First off, never intentionally break the law. Following employers’ orders rarely works as a legitimate excuse for employees to save themselves from personal consequences, particularly in the context of criminal law violations.
Fortunately, the public policy in California encourages employees to refuse to do anything illegal, inform employers when an employee believes something is illegal, and report actual violations of the law to government agencies such as law enforcement when appropriate. To protect employees who do the right thing, California law makes it unlawful for employers to: 1) make, adopt, or enforce any rule or policy preventing employees from disclosing information that employees reasonably believe discloses a violation of the law; 2) retaliate against employees for disclosing information that employees reasonably believe discloses a violation of the law; or 3) retaliate against employees for refusing to participate in a violation of the law.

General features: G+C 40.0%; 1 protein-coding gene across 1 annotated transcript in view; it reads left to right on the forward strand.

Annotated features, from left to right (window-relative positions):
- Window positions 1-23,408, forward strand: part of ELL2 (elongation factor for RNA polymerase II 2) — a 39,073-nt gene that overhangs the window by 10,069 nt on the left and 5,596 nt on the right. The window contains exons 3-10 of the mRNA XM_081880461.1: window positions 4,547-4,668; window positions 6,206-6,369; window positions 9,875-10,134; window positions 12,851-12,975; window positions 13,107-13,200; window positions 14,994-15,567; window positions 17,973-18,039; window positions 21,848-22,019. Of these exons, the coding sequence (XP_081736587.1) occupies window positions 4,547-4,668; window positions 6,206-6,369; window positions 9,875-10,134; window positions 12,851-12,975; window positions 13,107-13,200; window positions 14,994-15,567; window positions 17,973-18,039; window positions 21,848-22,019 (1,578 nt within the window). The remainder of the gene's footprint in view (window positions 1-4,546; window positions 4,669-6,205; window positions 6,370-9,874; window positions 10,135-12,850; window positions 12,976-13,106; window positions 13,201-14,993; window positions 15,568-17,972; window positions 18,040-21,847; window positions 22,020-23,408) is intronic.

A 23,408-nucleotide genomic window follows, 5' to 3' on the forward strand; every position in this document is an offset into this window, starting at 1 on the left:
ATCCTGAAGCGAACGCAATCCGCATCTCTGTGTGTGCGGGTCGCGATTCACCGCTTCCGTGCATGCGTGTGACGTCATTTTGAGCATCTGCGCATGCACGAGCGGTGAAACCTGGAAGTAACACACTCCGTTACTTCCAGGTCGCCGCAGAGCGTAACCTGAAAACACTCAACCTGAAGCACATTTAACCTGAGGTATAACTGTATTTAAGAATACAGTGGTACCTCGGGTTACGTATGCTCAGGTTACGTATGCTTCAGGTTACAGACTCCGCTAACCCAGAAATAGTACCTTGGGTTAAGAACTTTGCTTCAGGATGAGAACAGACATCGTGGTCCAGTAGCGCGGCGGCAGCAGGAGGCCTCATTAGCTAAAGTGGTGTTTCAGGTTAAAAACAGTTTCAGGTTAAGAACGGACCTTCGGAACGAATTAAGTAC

This protected right applies to violations of all local, state, and federal rules, regulations, and statutes, including both criminal and non-criminal laws. The protected right covers disclosures to employers, other employees with authority to investigate or correct the violations, to government agencies, and public bodies. If an employer retaliates against an employer for exercising the above protected rights, such as by firing the employee, the employee can pursue lost wages, job reinstatement, etc. As a closing pointer, employees might help protect themselves by documenting complaints of illegal conduct in an email, and preserving a copy of the email, to ensure the existence of whistleblower evidence tied to any subsequent retaliation from an employer.
(See Link(s): Labor Code Section 1102.5)